As we all know, the pandemic and related quarantine measures created incredibly difficult conditions for businesses both big and small, and in particular, restaurants that previously thrived on in-person dining experiences had to find ways to keep the lights on while adhering to official guidelines.
Marine Ploquin is the Operations Manager for the Los Angeles location of Petrossian, a luxury restaurant and boutique known for its caviar.
Guests had come to expect in-person dining excellence at Petrossian, something that was no longer possible when all restaurants had been ordered to cease dining room and patio service.
The stories we’d like to share with you today, courtesy of Ploquin, are all about how Petrossian was able to not only survive but thrive in these difficult circumstances.
We spoke to Ploquin, who has years of experience in luxury hospitality, and who has been working with Petrossian since 2018.
If we’ve learned anything from this interview, it’s that Ploquin is more than willing to go above and beyond to apply her expertise to generate positive results for the companies she works with, and that was certainly the case in December of 2020, when Ploquin went to great lengths to keep Petrossian New York running when no one else could.
What was the luxury dining landscape like during the height of the pandemic? What were some of the changes Petrossian made during this time?
Ploquin: During the height of the pandemic, luxury dining was very different. Depending on the country or state, regulations were different. In California, we were not allowed to serve any food inside or outside. Luckily, the business also had its retail side. So at first, we focused on retail items like caviar and smoked fish, but soon realized that people in the neighborhood did not feel safe going to the supermarket.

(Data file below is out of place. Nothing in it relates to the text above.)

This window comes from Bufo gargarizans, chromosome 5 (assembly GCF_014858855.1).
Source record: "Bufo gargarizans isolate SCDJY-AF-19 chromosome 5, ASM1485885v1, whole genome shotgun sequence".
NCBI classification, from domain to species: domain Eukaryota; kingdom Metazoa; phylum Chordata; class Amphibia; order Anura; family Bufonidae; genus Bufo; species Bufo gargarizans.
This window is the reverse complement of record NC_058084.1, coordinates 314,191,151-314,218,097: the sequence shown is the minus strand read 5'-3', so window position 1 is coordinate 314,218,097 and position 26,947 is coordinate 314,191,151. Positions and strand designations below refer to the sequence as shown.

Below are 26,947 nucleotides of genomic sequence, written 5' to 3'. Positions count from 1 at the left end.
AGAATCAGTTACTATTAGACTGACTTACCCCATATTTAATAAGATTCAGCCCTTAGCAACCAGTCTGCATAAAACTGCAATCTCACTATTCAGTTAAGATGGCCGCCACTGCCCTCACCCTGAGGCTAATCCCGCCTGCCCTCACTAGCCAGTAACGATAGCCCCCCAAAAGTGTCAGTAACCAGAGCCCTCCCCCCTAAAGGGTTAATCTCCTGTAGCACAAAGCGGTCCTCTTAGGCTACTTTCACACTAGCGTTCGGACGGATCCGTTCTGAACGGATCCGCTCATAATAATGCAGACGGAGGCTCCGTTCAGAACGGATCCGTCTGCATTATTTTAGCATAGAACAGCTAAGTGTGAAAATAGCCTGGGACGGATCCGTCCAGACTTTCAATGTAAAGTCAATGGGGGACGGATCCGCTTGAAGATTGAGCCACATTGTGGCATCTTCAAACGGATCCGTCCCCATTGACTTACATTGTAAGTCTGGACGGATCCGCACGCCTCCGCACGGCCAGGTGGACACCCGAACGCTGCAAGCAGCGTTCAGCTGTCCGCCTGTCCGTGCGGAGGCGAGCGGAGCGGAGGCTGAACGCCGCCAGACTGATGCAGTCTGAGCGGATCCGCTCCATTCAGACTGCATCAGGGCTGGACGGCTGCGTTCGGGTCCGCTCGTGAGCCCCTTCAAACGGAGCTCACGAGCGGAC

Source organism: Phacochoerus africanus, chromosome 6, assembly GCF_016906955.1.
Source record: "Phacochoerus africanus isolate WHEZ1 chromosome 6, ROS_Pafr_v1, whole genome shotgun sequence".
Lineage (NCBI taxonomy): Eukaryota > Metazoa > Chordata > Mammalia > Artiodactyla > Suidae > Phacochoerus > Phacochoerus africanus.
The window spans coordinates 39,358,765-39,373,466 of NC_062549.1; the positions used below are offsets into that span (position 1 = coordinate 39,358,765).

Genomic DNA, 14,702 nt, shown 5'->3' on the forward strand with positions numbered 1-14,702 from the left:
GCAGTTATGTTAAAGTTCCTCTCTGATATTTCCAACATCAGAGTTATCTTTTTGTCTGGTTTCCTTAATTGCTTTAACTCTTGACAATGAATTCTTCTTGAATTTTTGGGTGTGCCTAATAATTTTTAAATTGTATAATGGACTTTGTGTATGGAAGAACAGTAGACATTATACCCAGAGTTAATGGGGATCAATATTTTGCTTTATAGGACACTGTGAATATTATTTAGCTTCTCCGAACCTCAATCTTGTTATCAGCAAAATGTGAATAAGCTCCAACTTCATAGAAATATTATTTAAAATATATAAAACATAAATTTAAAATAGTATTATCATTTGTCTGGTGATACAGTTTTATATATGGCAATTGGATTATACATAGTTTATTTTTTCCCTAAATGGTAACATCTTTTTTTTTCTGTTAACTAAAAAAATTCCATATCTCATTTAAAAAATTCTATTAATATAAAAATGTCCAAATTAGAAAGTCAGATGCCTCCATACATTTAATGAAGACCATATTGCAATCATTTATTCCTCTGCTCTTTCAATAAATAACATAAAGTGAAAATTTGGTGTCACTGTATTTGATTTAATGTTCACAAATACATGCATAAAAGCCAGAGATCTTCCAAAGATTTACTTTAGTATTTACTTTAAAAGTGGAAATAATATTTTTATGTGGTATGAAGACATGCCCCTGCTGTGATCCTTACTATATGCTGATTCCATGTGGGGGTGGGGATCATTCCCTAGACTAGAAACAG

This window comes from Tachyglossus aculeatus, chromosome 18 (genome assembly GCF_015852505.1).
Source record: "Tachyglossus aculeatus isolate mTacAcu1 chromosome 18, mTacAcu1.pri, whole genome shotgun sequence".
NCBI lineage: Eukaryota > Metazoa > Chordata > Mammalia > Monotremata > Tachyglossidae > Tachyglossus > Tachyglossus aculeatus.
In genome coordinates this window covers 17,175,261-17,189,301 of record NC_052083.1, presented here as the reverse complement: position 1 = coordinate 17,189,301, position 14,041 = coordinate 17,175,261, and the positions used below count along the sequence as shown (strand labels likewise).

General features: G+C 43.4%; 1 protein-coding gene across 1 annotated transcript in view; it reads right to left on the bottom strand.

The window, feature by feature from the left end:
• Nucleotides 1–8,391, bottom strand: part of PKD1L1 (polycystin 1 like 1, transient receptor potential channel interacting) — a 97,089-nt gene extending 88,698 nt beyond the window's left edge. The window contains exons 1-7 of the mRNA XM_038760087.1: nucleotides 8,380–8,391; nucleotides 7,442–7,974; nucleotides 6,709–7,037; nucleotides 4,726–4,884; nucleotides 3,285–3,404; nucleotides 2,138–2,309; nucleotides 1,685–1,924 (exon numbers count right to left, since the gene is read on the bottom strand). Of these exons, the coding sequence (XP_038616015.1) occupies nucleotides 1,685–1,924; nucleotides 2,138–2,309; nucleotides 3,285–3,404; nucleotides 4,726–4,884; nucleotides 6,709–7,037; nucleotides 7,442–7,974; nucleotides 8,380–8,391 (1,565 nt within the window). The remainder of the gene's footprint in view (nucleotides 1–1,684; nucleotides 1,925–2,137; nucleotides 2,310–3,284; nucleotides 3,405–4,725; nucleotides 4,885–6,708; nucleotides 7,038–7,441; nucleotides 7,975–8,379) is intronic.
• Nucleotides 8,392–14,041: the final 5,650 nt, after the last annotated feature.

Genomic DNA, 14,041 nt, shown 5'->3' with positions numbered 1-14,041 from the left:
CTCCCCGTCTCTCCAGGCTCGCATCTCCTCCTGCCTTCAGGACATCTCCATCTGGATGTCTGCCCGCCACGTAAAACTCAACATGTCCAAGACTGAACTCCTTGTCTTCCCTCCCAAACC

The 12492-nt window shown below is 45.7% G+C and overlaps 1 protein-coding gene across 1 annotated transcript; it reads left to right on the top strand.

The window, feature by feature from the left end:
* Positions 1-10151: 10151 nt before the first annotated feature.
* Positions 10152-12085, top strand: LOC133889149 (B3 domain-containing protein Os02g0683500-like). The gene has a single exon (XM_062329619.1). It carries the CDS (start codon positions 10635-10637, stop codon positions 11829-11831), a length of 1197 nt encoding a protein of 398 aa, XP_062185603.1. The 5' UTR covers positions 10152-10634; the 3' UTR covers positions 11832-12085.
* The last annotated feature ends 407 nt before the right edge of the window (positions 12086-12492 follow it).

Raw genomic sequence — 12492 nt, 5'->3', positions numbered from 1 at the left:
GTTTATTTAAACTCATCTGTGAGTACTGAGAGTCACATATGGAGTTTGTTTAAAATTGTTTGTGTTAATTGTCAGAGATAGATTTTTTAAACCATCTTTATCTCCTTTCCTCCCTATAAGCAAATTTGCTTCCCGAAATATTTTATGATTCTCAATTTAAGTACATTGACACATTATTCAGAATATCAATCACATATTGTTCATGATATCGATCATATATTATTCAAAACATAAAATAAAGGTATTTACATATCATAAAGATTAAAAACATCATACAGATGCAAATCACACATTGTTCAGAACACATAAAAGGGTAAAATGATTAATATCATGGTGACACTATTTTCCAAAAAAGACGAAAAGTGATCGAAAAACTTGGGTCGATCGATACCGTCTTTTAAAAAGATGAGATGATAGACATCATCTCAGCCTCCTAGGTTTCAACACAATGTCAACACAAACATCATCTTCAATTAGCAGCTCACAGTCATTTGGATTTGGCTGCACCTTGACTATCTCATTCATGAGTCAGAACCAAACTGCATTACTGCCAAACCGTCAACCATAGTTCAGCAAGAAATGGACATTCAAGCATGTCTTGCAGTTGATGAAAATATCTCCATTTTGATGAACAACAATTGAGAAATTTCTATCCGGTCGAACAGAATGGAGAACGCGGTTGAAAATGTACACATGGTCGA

So we addressed this by also selling cherry tomatoes, pints of sugar, flour, butter, and eggs. It was a way to help out our neighborhood and also help our business survive.
Then we started offering packaged dinners for two that people could heat up at home. We tried to maintain our luxury standards, and we also tried to make the packaging, labels, and instructions reflect luxury and high standards.
Tell us about your work with Petrossian in December of 2020.
Ploquin: During December 2020, the Petrossian boutique in New York went through a difficult time, with many employees testing positive for COVID. It had to be shut down.
But December is the most important month for the company. It’s the biggest month, thanks to celebrations and gifting. No one from New York could enter the building, due to the current regulations. The only option was to hire someone from the outside. When I heard about that, I took a night to think, and I decided it would be good for me, my career, and the company to run the show in New York.
So the next day I told my boss I would go. He booked me on the first red-eye flight. I got tested and packed all the sanitizing products I could find. In New York, someone handed me the keys to the building and quickly explained where things were located. And from that point on, I was running the entire Petrossian boutique in New York by myself.